The Hull Remains
Among the most important finds of the Pabuç Burnu shipwreck excavation were the sparse hull remains from the ship, discovered and partially excavated at the end of the 2002 season at the deepest extent of the site (site plan). The primary objective of the 2003 campaign was to search for more hull remains. In total, excavators recovered six fragmentary planks from the ship’s hull (fragment plan). Five of the pieces contain tetrahedral notches and ligature holes along their preserved edges indicating laced construction.
Telltale tetrahedral notches (left) and oblique ligature holes (right)
line the edges of the planks and
indicate that the Pabuç Burnu ship's hull was laced. (Photos: M. Polzer)
Rows of paired holes running transversely across the width of the three largest fragments reveal that ligatures also secured the framing. One fragment may represent the terminus of a strake—the hood end— from one of the ship’s extremities. This and ceramic evidence for the location of the ship's galley, along with their location relative to the hull remains, indicate that the planks come from near the ship's bow (site plan).
The Pabuç Burnu hull is similar to that of several Archaic wrecks excavated in the western Mediterranean that are believed to represent a Greek—and very likely East Greek—boat-building tradition (map). The Pabuç Burnu remains contain
several intriguing features that may highlight regional variations within this tradition, or an early adaptation of tenons within Greek hull construction. Two planks contain small, unpegged tenons in rectangular mortises cut into their preserved edges, whereas two other fragments with oblique, cylindrical dowels inserted into their edges may actually be repair planks.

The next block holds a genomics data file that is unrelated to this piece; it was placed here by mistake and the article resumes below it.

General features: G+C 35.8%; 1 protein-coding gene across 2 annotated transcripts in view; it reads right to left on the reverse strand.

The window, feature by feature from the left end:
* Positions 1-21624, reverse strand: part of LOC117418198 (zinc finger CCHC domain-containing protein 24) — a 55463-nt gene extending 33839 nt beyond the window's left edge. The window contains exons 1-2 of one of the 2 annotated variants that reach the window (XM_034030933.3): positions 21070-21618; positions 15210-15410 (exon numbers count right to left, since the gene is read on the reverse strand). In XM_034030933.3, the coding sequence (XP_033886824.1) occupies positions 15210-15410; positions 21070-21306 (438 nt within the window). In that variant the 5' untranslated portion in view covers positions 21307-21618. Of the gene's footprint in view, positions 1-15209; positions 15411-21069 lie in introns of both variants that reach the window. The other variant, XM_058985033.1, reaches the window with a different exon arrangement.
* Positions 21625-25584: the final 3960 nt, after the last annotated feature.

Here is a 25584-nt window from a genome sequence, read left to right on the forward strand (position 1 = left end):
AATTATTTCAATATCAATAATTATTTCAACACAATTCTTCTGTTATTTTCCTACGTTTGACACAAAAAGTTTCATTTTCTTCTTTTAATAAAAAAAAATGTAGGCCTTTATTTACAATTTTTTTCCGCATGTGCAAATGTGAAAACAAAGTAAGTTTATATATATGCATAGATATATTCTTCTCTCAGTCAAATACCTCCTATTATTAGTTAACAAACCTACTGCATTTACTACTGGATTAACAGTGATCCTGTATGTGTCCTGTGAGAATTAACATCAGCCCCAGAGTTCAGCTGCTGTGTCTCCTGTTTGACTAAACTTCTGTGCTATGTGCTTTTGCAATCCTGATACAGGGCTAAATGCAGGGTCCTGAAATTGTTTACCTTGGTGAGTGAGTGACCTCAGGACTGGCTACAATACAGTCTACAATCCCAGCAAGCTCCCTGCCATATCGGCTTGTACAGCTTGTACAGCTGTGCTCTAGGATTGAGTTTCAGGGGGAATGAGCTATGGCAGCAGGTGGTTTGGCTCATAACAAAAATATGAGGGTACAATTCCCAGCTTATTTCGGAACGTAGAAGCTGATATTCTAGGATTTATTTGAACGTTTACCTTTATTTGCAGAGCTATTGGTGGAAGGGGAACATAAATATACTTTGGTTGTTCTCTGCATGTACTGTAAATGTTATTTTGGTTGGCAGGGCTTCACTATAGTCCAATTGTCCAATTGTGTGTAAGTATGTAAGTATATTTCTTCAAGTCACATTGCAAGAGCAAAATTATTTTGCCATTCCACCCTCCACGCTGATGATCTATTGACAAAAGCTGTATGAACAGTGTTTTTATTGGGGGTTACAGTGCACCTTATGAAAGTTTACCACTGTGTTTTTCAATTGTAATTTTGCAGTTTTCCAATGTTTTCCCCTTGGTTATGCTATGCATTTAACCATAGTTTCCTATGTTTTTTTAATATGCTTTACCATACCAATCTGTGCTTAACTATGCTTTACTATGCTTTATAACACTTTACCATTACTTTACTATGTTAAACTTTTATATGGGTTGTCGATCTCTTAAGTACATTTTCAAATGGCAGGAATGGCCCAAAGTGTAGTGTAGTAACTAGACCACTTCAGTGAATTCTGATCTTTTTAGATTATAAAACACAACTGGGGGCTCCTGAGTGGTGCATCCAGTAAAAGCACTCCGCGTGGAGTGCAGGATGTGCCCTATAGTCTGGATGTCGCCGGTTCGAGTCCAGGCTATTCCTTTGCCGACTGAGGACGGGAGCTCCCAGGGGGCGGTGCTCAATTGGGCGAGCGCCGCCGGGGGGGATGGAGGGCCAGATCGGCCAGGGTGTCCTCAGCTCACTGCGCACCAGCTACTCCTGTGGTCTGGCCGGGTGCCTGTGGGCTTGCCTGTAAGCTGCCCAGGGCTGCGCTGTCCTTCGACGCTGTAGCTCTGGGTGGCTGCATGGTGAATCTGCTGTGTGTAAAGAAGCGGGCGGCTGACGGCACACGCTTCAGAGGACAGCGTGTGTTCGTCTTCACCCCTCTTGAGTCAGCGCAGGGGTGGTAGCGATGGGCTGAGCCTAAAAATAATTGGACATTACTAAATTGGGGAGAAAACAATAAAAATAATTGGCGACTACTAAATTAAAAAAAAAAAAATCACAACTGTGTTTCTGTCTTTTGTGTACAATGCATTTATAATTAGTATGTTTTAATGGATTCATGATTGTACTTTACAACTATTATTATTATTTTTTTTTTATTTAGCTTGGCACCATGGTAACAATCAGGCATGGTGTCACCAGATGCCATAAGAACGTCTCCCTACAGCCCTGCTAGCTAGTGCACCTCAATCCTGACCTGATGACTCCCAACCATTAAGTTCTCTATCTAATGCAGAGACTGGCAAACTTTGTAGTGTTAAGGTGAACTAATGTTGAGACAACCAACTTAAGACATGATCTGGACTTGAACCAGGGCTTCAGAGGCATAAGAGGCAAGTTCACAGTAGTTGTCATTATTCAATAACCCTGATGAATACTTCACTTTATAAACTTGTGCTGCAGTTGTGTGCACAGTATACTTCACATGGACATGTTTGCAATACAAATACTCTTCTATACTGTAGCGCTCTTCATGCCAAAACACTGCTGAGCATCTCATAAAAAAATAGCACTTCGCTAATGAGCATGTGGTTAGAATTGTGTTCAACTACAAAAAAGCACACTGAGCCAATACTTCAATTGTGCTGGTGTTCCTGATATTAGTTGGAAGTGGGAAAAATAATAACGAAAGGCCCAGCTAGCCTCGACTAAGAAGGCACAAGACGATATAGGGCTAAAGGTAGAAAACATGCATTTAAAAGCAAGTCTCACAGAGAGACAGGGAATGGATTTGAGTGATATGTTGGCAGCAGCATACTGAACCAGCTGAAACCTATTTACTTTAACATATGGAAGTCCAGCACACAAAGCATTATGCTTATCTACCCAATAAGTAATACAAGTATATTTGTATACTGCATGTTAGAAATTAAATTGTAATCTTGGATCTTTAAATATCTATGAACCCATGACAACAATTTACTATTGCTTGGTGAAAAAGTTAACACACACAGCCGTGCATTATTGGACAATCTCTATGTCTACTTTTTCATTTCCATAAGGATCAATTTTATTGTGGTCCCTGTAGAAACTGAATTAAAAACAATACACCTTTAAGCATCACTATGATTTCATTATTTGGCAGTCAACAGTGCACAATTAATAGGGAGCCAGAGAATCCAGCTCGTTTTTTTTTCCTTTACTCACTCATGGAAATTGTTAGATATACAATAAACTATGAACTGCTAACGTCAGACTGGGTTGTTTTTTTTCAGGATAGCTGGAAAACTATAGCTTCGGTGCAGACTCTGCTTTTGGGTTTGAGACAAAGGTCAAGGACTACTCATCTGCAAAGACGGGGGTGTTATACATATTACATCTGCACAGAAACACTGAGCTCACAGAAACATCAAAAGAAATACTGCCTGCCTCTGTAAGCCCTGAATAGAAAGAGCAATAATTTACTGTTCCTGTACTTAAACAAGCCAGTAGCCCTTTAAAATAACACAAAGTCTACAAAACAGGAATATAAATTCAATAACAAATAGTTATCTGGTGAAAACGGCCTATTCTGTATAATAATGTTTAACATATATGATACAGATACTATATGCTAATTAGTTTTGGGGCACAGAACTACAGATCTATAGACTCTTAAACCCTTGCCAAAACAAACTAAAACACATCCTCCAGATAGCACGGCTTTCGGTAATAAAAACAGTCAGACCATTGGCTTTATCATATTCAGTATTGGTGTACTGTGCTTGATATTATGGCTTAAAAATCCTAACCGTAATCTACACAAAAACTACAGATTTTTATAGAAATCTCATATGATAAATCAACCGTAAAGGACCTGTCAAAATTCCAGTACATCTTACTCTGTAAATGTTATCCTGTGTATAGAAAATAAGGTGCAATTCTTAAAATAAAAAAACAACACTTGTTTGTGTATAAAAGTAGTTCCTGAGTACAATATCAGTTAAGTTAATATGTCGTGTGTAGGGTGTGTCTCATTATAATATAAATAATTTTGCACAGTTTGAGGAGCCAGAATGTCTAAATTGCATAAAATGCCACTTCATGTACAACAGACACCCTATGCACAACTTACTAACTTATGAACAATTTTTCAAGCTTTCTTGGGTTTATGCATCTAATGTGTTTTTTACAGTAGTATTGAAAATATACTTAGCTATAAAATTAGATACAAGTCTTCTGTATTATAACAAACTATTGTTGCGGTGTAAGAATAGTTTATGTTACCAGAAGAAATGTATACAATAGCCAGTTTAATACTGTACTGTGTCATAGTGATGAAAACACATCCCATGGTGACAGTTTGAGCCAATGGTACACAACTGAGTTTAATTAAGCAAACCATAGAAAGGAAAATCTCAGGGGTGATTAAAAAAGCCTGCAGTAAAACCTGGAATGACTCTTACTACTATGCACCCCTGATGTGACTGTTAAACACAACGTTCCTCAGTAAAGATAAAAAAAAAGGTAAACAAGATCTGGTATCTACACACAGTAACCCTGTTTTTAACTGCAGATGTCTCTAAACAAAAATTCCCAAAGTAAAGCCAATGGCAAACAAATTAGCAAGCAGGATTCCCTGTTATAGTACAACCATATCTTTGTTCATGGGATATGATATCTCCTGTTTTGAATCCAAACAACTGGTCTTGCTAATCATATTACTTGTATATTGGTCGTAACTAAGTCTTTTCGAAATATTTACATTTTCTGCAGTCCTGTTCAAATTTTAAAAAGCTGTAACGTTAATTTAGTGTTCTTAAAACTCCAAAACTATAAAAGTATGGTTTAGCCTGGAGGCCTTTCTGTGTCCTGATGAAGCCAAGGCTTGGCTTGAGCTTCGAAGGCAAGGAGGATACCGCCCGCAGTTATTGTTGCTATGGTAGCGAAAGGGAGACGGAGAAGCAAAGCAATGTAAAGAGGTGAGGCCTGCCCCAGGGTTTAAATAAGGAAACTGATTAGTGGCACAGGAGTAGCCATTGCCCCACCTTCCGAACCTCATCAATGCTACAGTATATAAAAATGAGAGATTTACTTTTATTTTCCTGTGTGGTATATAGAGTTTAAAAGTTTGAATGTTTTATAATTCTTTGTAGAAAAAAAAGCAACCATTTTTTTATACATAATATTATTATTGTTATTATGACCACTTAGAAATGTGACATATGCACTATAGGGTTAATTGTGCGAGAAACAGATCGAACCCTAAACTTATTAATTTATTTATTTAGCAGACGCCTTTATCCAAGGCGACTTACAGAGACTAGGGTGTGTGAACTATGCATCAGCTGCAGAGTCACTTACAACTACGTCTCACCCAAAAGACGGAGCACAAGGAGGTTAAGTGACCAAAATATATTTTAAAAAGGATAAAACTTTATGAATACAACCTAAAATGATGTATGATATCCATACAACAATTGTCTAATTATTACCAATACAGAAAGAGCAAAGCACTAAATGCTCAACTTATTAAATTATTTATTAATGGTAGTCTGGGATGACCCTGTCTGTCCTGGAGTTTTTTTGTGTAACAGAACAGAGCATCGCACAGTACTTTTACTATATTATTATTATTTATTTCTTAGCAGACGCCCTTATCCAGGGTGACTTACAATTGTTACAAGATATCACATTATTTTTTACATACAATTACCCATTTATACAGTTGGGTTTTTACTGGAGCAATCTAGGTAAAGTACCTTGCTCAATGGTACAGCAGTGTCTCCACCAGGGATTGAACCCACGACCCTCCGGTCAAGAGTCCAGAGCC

The hull planking of the Pabuç Burnu ship was aligned with both cylindrical wooden dowels (left)
and rectangular tenons (right), widely spaced along the edges of the plank. (Photos by M. Polzer)
The true significance of these remnants is that they provide the first archaeological evidence of laced construction in the Aegean—likely the very region wherein this method developed. Ironically, the replacement of conventional dowel inserts with rectangular tenons on the Pabuç Burnu ship may represent the first step towards the incorporation of mortise-and-tenon joinery into Greek shipbuilding, pointing to a transitional moment away from the laced technique.
Planking fragments recovered from the Pabuç Burnu shipwreck, inboard sides shown. (Photos by A. Oron;
Photomosaics by M. Polzer)
One end of the first hull fragment discovered is seen here, partially exposed on the sea bed. (Photo by S. Matthews)
Robin Piercy excavates the plank. (Photo by S. Matthews)
Robin and Feyyaz Subay secure the plank in its wooden crate, preparing it for raising. (Photo by S. Matthews)
Robin uses a lift bag to raise the hull fragment. (Photo by S. Matthews)
Mark Polzer draws and studies the hull fragments in the Nixon Griffis wood conservation lab. (Photo by V. Kaya)